The wife’s maiden name was Martha N. Bartlett. She was born at Salem N.Y., Feb. 22, 1803, and died on Tuesday Feb. 1st, 1881. Her father was Bartholomew Bartlett, and her mother was Elizabeth Howard Webb, both being descended from old Puritan stock who originally located at Salem, Mass. She was united to Mr. Irvine Dec. 17, 1829. Thus these old people who were among the very few children of the early settlers of central Ohio living to this date, and connecting links between the Old and the New have "gone to take the places with the innumerable multitude" living beyond the span accorded by the Mosaic writer of mortal life. They certainly illustrated in their daily lives the solid, sterling qualities, that can alone form enduring states, and they largely reaped the fruits thereof in ‘honor, love, obedience, troops of friends", and when the great summons came, "as they had been lowly and pleasant in their lives, so in death they were not divided".

By this union there were six children, named respectively - Clarke, Martha, Rebecca B., Ellen A., Mary B., Jefferson J., all of whom are living and present except Mary B. who died in San Diego, Calif. several years ago. M.J. Becker and Chas. F. Baldwin, sons-in-law of deceased are also present. The funeral takes place at 2 p.m. today (Thursday) from St. Paul’s Episcopal Church, Rev. W. Thompson officiating. So closely allied in life, they are only separated in death by the walls of their own coffins.

Obituary No. 2

James Callender Irvine and Martha Nevin Bartlett

It is rarely the province of a newspaper to chronicle in one issue the demise of so large number of old and well-known citizens as we are called upon to do this week.

The subjects of this notice now lie dead at their late residence on Gambier Street. The former dying Friday evening, Jan. 28, and the latter Tuesday afternoon, Feb. 1st, at 2 o’clock, the hour such had been set for the funeral of her late husband.

James C. Irvine, so well known to all our old citizens, died after suffering about one week. He was on the streets of Mt. Vernon, and drove to his farm near this city, the Sunday before his death. Upon his return he was taken with a chill, afterwards developing into pneumonia which proved fatal upon the aforesaid date.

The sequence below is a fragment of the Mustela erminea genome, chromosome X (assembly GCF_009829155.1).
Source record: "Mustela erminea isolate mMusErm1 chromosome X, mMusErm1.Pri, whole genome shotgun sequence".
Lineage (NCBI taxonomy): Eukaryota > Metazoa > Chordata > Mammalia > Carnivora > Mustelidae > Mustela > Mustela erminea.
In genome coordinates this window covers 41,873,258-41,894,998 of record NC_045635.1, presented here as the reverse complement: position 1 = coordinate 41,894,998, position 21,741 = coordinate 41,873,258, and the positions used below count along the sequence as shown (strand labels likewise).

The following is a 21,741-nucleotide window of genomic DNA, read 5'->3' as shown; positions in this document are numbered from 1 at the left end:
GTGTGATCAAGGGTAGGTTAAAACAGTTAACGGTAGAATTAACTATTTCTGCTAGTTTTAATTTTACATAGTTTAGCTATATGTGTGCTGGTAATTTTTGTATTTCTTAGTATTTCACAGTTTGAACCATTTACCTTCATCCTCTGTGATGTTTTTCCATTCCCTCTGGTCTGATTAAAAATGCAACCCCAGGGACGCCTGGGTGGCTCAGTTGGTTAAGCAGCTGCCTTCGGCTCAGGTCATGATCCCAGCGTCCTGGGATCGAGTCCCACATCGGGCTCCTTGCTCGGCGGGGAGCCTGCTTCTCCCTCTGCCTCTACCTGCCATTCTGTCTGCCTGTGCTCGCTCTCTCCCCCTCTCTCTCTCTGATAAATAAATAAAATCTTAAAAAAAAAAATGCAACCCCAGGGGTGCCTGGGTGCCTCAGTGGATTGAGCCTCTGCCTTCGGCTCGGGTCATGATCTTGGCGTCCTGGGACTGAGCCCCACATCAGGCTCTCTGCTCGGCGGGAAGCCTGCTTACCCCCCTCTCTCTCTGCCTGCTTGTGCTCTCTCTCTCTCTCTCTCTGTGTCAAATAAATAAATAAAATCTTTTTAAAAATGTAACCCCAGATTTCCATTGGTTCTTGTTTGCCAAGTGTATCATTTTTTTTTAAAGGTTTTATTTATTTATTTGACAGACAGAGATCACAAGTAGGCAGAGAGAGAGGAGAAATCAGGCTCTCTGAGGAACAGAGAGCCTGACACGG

Mr. Irvine was born in Tomica, Western Pa., July 12, 1807, and died in his 74th year. He came to Mt. Vernon in 1810, where he has since resided. He began life as a printer in the office of the Ohio Register, published here. In the year 1835 he commenced business on Main Street, continuing therein until 1861, when he responded to the first call for troops to suppress the late rebellion, and to Mr. Irvine belongs the honor of organizing the first company of soldiers in Knox County. As Captain of Co., he went out with Col. Lorin Andrews, in the 4th O.V.I. On account of his then somewhat advanced age, Mr. Irvine did not re-enlist. After the expiration of 3 months - the term designated in the first call - he resumed his business, in which occupation he continued until quite recently.

At the date of his death, Mr. Irvine represented his Ward in the Common Council of this city, to which position he was elected in 1880, and which body, at its regular meeting on Monday evening last, took fitting cognizance of his demise, a report of which appears elsewhere in this paper. As evidence of the high esteem in which deceased’s sound judgment, integrity, and through business capacity was held, may be found in the fact that he had been elected almost innumerable times a member of the City Board of Equalization. One of his last official acts in the City Council was the starting of a movement in the direction of economy and reform in our city government. Mr. Irvine was not a man of pronounced religious views, but his openness and decision of character, strict business integrity, and parental indulgence, were matters of proverb in this community.

Martha Nevin nee Bartlett Irvine, his wife, was born on the 22 of Feb., 1803, at Salem N.Y. She came to Knox County at an early date with her father, Bartholomew Bartlett, and settled at Clinton, Just north of this city. Subsequently she removed to this city, where she was married to Mr. Irvine, in 1829. They had by this union six children, five of whom survive them - three daughters and 2 sons - Mrs. M.J. Becker, of Pittsburgh, Pa., Mrs. C.F. Baldwin and Martha Irvine, of this city, who are all at home today. But few instances of family bereavement and social sorrow as is presented in the subjects of this double obituary has it been our experience to chronicle, and not less vain is our mourning of the dead than would be our attempts to depict the sadness and distress of this most afflicted household, bereft as it is almost in a breath, not only of the support, the strength, the manhood, of an ever kind and indulgent father, but the gentleness, love, and sympathy of a much beloved and respected mother.

Both will be buried this (Thursday) afternoon at 2 o’clock, from their late residence in Gambier Street. Interment in Mound View Cemetery, Mt. Vernon, Ohio.

MARTHA NEVIN BARTLETT, wife of above, born at Salem N.Y. on 22nd Feb., 1803. Information within the circle of descendents is woefully absent. The obituary tells us of Clinton, Knox Co. as the place of residence prior to marriage in 1829. Irvine T. Holloway recollected that the family had lived for years in Trumbull County, Ohio.